Shenandoah is arrested for murdering James Burgess when he is found bent of the body. In truth, he was riding up when he heard the gunshots and rushed in to see what was wrong. He had been coming to ...
Stories of the journeys of a wagon train as it leaves post-Civil War Missouri on its way to California through the plains, deserts and Rocky Mountains. The first treks were led by gruff, ... See full summary »
Western stories and legends based, and filmed, in and around Death Valley, CA. One of the longest-running Western series, originating on radio in the 1930s. The continuing sponsor was "20 Mule Team" Borax, a product mined in Death Valley.
The Shiloh Ranch in Wyoming Territory of the 1890s is owned in sequence by Judge Garth, the Grainger brothers, and Col. MacKenzie. It is the setting for a variety of stories, many more ... See full summary »
In Shenandoah, Virginia, widower farmer Charlie Anderson lives a peaceful life with his six sons - Jacob, James, Nathan, John, Henry and Boy, his daughter Jennie, and his daughter-in-law ... See full summary »
Jim Slattery enters the state legislature, hopeful that he can make a difference. He finds dealing with endless rules and the majority opposition party frustrates any meaningful change but he stubbornly perseveres.
It's too bad it was only on a season. I had a slight recollection of watching the show when I was 10 years old. Recently, I managed to get a hold of about 18 episodes from someone selling it on the internet.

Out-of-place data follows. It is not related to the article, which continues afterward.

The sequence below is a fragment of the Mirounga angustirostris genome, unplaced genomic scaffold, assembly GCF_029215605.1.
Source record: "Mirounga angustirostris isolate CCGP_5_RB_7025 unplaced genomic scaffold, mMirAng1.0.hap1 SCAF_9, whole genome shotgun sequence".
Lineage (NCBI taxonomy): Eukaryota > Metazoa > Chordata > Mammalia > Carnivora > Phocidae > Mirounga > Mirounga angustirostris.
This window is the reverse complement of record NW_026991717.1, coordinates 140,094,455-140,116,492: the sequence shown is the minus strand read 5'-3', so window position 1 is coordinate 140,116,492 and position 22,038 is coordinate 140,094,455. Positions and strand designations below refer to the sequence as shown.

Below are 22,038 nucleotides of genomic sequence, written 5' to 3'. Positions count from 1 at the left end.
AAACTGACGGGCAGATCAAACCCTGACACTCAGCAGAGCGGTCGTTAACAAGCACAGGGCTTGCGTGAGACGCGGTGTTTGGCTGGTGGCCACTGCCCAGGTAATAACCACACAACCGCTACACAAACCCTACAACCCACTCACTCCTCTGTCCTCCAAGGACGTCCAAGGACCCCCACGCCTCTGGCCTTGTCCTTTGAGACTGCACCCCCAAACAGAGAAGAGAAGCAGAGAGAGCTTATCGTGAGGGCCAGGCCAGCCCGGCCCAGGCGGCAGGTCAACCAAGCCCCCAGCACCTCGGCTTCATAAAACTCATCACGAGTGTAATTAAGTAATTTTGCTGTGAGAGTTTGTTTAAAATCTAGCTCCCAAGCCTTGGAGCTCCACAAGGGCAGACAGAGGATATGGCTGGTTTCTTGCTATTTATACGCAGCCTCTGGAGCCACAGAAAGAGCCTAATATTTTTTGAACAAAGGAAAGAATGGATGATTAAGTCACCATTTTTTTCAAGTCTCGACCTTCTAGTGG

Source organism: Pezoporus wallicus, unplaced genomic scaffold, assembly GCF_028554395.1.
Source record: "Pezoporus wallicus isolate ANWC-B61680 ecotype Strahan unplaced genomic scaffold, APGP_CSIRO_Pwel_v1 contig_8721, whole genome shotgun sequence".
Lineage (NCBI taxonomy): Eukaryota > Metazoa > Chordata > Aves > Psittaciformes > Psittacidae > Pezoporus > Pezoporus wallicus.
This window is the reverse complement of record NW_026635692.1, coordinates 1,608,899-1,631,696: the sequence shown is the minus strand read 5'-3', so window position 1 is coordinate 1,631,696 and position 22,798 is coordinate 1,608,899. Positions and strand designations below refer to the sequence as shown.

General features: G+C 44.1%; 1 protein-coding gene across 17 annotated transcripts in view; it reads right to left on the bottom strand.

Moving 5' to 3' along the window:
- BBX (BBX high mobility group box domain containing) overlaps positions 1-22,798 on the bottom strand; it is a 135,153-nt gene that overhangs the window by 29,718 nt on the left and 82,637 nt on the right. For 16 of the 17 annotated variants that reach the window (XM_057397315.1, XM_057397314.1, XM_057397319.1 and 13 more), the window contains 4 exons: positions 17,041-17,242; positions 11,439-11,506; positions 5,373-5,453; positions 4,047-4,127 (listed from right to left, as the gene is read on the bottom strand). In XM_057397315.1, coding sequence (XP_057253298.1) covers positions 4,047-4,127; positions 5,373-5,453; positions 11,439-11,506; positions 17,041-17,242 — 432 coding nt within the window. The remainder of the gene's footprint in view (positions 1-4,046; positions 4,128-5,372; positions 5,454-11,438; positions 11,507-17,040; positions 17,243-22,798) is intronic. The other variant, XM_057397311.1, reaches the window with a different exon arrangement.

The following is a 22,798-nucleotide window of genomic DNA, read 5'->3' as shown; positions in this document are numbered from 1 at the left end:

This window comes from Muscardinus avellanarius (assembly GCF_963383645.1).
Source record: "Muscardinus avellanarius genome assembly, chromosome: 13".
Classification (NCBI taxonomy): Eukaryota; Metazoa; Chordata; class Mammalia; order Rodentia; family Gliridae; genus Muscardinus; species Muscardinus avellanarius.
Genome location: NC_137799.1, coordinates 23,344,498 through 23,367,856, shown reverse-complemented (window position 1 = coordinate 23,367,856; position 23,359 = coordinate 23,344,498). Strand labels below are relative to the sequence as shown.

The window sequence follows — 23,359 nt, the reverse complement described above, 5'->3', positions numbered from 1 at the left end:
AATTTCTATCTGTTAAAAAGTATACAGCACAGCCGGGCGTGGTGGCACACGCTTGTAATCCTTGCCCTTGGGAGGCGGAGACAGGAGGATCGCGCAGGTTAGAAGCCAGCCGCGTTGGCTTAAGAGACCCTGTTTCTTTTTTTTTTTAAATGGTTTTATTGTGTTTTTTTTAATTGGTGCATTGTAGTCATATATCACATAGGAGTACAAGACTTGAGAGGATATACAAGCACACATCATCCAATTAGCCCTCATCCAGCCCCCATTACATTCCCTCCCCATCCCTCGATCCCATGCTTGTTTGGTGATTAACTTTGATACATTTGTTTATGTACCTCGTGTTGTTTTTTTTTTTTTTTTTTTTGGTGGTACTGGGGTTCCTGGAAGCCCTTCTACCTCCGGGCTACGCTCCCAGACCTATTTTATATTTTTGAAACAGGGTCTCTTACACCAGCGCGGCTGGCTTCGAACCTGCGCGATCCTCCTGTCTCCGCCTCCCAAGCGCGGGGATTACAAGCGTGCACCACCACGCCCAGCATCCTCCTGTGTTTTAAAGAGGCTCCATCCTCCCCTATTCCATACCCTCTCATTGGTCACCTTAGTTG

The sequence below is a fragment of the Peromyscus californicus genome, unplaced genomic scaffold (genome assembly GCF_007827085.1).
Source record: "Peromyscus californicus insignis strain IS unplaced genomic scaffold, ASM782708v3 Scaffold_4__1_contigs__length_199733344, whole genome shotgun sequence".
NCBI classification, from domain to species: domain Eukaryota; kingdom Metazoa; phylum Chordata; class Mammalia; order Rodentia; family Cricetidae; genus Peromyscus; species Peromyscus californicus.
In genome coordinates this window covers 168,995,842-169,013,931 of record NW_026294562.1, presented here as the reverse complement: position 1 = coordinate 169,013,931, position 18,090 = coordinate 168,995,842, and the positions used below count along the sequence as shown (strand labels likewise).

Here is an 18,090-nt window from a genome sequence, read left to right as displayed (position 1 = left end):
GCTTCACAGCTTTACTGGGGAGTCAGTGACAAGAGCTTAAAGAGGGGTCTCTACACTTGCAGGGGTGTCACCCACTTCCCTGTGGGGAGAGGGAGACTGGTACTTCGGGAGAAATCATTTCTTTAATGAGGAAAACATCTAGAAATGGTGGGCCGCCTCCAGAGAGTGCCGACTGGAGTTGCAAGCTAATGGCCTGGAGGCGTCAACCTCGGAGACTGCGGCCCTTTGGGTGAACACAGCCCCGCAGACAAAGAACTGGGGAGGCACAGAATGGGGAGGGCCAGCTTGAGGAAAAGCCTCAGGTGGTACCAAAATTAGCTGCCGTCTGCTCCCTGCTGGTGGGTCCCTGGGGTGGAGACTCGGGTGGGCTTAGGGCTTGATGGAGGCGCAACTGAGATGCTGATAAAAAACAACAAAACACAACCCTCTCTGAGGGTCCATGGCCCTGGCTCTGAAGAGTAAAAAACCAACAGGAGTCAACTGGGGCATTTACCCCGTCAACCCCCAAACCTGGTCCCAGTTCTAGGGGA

The show was excellent. A little darker (emotionally speaking) than most Westerns, Robert Horton plays it excellently as a man who has lost his memory and is searching for his history throughout the country. It's the typical Kerouac-ish theme of roaming the country, that was found in so many episodes in the 60s. The plots are good. Horton is good. And the theme song, besides the Bat Masterson theme song, is the best one ever, and I believe Horton sang it himself.
While the theme and darkness somewhat resembles the Fugitve, robert horton was no David Janssen. And in the Fugitive, one got more of a sense of desperation; after all, Kimble was running for his life. What's the worst that happened if Shenandoah didn't find what he was looking for? He still had a good life. That's what subtracted somewhat from the show - the idea that "so what, he lost his memory".
But still, had the show lasted more than a year, other ideas could have been developed. It's a very good original theme, with lots of open space to work with. Not sure why the show didn't go beyond a year, but it's a shame. It was quality, and could have improved even further.
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